Thoughts For Vayeshev and Hanukah 5773

Are there any commonalities shared by our sedra this week and Hanukah?  Let’s consider some elements of each, and see how they match up.

First off, we need to consider what was the conflict behind Hanukah.  It is an unfortunate misconception that the conflict was over ‘religious freedom’; and that it was a conflict between cruel invaders (the Seleucids) and the brave Macabees who fought to preserve religious freedom.  This is really a simplistic misrepresentation of the issues.  The struggle was, very sadly, as much or more a civil war as it was a battle with outsiders.  The struggle was over the character and defining culture of the Jewish people, of Jewish society.  The Hasmoneans (Macabees) didn’t fight for ‘equal religious rights’ for all.  Not at all.  They fought to resist the Hellenistic influence in Jewish society; and much of their fight was with Jewish Hellenists who were supported and joined by the Seleucid invaders.  The Hellenizers didn’t stop with adopting social or political elements of Greek culture.  The Hellenization extended to preference and dominance of Greek literature and philosophy, and religious syncretism and other changes.  This finally led to the Hasmonean uprising against these influences which resulted in war with enemies internal and external.

Rav Aharon Lichtenstein notes (in a talk titled Judaism and Greek Culture) that the culture clash was actually much more nuanced and subtle than commonly thought.  Certainly there was much about Greek culture that was admirable; but there were critical principles that were antagonistic and anathema to Jewish beliefs.  As Rav Lichtenstein summarizes, the Greek perspective on the universe was that which is revealed and perceptible is all there is; that all is within man’s grasp to understand; and that man is able to dominate the universe with his intellect.  No less importantly, the Greek perspective was anthropocentric.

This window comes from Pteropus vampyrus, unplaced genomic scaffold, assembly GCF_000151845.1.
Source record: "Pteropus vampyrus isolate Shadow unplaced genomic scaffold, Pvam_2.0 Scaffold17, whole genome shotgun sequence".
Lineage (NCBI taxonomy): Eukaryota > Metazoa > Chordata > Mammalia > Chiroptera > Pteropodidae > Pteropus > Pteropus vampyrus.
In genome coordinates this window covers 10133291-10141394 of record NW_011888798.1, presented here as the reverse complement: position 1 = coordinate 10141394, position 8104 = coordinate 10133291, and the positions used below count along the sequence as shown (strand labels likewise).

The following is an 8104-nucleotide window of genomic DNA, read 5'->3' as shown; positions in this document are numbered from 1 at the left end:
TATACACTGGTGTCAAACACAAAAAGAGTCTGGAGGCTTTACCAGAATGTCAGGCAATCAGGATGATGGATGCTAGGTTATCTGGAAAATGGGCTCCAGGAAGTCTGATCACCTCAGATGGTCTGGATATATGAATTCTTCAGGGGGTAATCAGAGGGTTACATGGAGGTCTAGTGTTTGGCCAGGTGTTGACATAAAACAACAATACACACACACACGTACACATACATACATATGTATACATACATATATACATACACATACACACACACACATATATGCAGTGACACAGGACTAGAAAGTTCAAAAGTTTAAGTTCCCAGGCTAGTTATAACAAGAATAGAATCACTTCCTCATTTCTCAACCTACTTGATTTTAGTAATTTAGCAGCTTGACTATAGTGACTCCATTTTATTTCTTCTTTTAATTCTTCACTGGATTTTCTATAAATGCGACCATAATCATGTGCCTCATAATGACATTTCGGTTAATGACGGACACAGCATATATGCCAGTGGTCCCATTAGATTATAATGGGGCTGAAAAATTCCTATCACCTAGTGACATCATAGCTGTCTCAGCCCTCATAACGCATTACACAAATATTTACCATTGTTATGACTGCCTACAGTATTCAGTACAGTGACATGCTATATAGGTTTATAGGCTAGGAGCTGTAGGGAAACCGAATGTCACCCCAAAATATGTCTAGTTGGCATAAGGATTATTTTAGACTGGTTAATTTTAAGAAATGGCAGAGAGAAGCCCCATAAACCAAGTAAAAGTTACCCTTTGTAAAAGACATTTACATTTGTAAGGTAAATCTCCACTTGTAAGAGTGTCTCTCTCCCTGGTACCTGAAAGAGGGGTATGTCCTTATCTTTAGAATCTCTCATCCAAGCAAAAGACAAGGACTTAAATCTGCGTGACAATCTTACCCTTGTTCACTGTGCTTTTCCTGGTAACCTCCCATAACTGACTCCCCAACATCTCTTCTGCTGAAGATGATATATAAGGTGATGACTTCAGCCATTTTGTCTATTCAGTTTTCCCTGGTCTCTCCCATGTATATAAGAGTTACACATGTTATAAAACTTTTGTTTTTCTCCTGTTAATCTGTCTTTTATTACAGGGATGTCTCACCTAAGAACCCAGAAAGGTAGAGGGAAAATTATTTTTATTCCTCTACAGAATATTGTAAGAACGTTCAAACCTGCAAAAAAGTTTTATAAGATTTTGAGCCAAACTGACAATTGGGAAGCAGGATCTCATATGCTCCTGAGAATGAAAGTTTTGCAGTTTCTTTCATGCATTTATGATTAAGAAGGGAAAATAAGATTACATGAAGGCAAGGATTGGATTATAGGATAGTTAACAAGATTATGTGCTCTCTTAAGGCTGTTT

That last is a key characteristic issue.  Judaism places God at the center of the universe, so to speak.  The classic Greek thinker felt only mastery at conquering the powers of nature; Jewish man also experiences humility, love and fear of God when confronted by the magnificence of creation.  For all we know of the physical world; we are awed, too, by the Divine mysteries beyond our grasp.  As Rav Lichtenstein put it, “the dominion of man and his mastery over nature can be part of worship of the Creator, but man’s greatness can become so central that it becomes a religion in and of itself…the problem with Greece was not the belief in multiple deities, but rather the deification of man…Judaism demands from those who inhabit this world the center of all reality be the Creator, and we realize that we are here to serve Him.”

A Hellenist, anthropocentric philosophy and culture creates a radically different moraltiy, as well.  If man is at the center of existence, and answerable only to himself; then it follows that many behaviors that Judaism sees as decadent and indulgent could be thought of as normative and acceptable.  The overemphasis in Hellenist culture on physical power and beauty can not only misplace priorities; it can allow indulgent and even licentious behavior.  The clash with Jewish values is critically philosophical and practical.